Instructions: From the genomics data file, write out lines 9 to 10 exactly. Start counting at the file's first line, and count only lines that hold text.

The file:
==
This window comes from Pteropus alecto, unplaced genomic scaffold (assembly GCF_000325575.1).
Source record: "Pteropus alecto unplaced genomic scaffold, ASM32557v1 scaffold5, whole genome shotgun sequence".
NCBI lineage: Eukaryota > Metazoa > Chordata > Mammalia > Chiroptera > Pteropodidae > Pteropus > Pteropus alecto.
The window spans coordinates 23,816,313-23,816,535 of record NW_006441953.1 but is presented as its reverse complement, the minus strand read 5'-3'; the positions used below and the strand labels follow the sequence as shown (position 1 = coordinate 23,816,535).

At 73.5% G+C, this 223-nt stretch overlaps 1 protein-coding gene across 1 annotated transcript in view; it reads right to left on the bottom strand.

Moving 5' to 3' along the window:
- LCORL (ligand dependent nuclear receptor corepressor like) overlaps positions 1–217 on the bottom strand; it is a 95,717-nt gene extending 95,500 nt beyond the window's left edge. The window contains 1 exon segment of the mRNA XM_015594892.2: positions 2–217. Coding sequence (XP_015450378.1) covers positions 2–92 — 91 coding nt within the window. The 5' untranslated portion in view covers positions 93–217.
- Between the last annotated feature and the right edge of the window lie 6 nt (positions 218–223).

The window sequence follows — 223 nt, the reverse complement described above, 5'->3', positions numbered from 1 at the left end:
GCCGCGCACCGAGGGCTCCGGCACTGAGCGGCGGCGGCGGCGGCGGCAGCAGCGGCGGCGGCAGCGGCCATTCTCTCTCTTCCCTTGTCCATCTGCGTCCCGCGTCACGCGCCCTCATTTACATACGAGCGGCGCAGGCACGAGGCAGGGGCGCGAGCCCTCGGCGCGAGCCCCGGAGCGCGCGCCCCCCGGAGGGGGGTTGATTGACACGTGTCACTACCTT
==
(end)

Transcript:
The window sequence follows — 223 nt, the reverse complement described above, 5'->3', positions numbered from 1 at the left end:
GCCGCGCACCGAGGGCTCCGGCACTGAGCGGCGGCGGCGGCGGCGGCAGCAGCGGCGGCGGCAGCGGCCATTCTCTCTCTTCCCTTGTCCATCTGCGTCCCGCGTCACGCGCCCTCATTTACATACGAGCGGCGCAGGCACGAGGCAGGGGCGCGAGCCCTCGGCGCGAGCCCCGGAGCGCGCGCCCCCCGGAGGGGGGTTGATTGACACGTGTCACTACCTT